Is TSA friendlier than your nonprofit?

in Cultivation & Stewardship,Social Media

Is the Transportation Security Agency (TSA) better at building relationships through social media with the flying public than you are with donors?  I hope not.

Let me set the stage.

I don’t know about you, but flying commercial just isn’t fun.  And there was a point in time when it was, at least for me.  That says a lot given that I’m also a private pilot. 

And the non-fun begins with the journey through security.  Get herded through a network of barriers like cattle.  Jam all tiny containers of liquids, gels and creams into a quart bag. Empty your pockets.  Take off your shoes and walk on that pristine floor.  Toss everything into a plastic bin that has been handled by thousands and who knows how often it’s cleaned.  Prodded along by a TSA agent shouting out instructions and scolding less experienced travelers unfamiliar with the routine. Watching your personal items disappear along the conveyor into the x-ray cave.  Waiting for permission to walk through the metal detector and hoping you didn’t forget to strip off something that will trip it.  Then anxiously waiting for your stuff to roll out the other end of the conveyor.

Then it happens.  The conveyor belt stops and it’s your stuff they’re discussing.  Oh-oh.  The TSA agents start to look at you more closely and you’re feeling guilty for no apparent reason.  Fears and images of a complete strip search enter your mind. 

The TSA agent asks, “Is this your jacket?”  “Why, yes it is,” you ever-so-politely reply.  She then takes a special piece of paper from a machine and swipes it on the palms of your hands.  Puts it back in the machine to be analyzed.  Takes another strip of paper and swipes it on the outer edges of the jacket pockets and puts that paper in the machine to be analyzed.  They were testing for explosives.  And what triggered (oops, maybe not the best choice of words) this scrutiny? 

Two bananas were in the pocket of the jacket.  No kidding.  That’s exactly what happened to my husband on a trip we took last week.  Moral of the story?  Don’t travel with healthy food.

Perhaps I should send in a question to TSA’s blog and ask them why bananas were such a great concern? 

Anyway, TSA is using social media to answer questions from the traveling public.  And it’s working.  I mean, let’s face it.  Most TSA agents aren’t too friendly.  When one exhibits a bit of warm personality it’s noteworthy.  And they don’t have the most desirable job in the world either.  So with much of the public viewing them with disdain, their move to social media is a wise one.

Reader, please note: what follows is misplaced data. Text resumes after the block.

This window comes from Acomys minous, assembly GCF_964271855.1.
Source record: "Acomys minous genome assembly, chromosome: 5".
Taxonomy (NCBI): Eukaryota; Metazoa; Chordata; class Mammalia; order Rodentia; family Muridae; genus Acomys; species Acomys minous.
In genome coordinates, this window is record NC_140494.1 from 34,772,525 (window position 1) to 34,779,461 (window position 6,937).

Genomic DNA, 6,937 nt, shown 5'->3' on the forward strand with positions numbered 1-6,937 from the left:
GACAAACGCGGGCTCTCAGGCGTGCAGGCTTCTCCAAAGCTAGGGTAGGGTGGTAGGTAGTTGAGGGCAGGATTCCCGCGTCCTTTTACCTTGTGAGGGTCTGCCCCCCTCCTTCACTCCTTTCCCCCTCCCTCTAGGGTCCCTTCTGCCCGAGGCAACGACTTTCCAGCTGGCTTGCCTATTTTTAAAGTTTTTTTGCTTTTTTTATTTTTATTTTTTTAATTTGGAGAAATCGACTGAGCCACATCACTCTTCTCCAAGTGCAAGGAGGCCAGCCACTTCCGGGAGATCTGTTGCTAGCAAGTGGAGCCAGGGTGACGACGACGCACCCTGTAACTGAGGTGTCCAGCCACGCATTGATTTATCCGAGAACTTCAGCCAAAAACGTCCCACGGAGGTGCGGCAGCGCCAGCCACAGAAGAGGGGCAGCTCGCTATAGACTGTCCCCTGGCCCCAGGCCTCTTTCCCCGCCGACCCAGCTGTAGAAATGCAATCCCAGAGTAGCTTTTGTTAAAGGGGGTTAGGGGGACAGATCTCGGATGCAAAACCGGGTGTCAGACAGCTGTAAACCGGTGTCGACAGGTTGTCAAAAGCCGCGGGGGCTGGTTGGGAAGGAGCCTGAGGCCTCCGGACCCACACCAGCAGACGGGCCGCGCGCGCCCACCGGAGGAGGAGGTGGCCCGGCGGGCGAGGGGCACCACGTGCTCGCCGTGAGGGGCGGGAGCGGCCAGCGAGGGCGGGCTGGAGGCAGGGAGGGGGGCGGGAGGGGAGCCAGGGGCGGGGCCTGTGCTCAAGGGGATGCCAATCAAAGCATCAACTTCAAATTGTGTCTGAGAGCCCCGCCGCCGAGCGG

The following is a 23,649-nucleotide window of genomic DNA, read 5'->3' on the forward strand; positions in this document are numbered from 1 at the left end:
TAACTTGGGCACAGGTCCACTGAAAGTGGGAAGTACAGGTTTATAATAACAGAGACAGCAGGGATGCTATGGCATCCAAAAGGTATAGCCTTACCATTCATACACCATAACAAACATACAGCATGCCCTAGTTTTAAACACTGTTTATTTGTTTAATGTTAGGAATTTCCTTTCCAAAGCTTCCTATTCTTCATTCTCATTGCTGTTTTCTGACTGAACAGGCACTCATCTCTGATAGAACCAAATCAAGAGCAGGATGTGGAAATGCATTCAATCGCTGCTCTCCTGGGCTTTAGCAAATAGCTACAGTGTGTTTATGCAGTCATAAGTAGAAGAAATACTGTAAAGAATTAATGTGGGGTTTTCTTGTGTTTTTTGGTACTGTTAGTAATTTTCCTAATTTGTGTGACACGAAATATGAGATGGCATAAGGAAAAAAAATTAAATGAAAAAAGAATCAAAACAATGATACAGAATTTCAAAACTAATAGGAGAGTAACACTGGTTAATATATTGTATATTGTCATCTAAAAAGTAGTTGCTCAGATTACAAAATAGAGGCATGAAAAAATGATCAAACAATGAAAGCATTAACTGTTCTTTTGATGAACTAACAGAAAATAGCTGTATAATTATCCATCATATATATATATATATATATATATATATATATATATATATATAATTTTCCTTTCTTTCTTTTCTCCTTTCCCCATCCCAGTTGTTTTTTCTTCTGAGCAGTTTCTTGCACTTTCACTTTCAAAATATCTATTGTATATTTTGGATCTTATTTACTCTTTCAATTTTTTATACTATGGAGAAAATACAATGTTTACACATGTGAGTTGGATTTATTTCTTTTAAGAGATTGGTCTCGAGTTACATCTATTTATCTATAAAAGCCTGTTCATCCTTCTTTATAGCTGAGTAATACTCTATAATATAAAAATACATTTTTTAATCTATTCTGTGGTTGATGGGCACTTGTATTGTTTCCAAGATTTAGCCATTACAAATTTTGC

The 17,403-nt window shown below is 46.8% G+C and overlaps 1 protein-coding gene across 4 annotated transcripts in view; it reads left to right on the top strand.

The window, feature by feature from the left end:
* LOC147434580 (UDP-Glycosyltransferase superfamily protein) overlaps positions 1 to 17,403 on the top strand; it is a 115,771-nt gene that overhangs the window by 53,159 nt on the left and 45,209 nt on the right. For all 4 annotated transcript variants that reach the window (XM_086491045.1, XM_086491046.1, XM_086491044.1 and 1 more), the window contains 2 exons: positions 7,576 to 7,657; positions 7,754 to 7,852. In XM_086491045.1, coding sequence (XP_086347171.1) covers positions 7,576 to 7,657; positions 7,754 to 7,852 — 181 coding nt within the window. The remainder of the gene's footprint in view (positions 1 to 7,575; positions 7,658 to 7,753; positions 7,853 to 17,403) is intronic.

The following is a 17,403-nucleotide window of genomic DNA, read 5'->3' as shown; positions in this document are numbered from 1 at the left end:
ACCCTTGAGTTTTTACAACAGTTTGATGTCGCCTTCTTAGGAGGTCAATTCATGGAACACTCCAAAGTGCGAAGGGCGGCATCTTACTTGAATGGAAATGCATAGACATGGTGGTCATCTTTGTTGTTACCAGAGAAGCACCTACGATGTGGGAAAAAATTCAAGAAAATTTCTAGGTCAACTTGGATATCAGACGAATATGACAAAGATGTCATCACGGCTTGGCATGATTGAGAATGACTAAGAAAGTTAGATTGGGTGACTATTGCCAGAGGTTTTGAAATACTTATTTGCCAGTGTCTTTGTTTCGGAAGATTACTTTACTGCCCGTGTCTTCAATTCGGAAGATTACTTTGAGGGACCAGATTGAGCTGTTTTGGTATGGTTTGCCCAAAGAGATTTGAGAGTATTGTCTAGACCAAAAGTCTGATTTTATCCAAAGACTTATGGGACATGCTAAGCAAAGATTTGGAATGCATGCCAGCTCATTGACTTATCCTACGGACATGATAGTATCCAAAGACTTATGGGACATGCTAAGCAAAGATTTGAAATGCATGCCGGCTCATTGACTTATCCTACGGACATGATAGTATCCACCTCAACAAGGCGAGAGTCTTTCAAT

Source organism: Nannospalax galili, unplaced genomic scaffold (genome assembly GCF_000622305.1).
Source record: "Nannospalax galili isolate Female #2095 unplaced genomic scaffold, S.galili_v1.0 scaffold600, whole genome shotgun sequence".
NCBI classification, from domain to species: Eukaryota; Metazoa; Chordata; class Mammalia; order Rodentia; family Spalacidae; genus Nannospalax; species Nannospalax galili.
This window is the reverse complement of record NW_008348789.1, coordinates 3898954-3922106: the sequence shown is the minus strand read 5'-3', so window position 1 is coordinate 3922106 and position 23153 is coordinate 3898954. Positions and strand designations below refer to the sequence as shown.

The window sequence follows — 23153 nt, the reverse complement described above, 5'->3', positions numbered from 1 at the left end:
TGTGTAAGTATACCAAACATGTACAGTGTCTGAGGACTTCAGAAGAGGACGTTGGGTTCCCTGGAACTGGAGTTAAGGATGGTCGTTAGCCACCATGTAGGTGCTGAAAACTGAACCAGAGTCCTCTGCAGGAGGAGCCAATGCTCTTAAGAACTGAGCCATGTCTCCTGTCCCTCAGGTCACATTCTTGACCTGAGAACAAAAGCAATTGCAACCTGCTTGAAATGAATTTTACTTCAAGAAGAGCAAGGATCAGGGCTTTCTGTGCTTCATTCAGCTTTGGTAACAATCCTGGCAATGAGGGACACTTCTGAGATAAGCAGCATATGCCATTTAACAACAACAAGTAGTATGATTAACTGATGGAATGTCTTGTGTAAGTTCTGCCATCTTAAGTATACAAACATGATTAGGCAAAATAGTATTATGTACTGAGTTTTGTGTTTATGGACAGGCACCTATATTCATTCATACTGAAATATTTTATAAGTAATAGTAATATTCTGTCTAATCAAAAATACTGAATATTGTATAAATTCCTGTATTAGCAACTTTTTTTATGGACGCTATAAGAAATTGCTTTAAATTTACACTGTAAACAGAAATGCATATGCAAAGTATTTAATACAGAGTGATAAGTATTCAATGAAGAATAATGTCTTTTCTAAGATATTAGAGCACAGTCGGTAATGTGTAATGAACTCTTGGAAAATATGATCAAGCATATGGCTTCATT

It’s good public relations (PR).  They’re building positive relationships with the public.

They have one full-time blogger (Blogger Bob) with others as back-up and to help with questions he may not know the answer to.  And there are few criticisms coming in.  Mostly there are questions such as,

“Why do I have to take off my shoes?”
“Why do I have to take out my laptop?”
“Why are bananas so dangerous?”  (Sorry.  I added that one)

The benefits to using social media are rolling in. 

  • They’re building stronger relationships with the public
  • They’re educating the public on how these procedures help keep them safe
  • TSA says it’s smoothing the process and helps people to both get through the checkpoint quicker
  • It’s helped TSA improve security
  • And some of the questions have also influenced changes in policy

TSA views social media (they’re now adding Twitter) as a way to have a conversation with the public.  It can certainly be a way for you to have a conversation with your donors too. 

I believe it’s important for donors to have more than one easy way (i.e., easy for the donors) to send your nonprofit questions, comments, praise and suggestions.  Blogs, tweets, email, phone calls, etc. are all ways to have a two-way conversation. 

Use social media to build stronger relationships with donors.  Keep them informed with very timely updates.  Get them engaged and build loyalty to your nonprofit.  It will pay you dividends in the way of higher retention rates and higher life-time donor value.

I’m confident you can be as successful – and friendlier – at social media as the TSA is.

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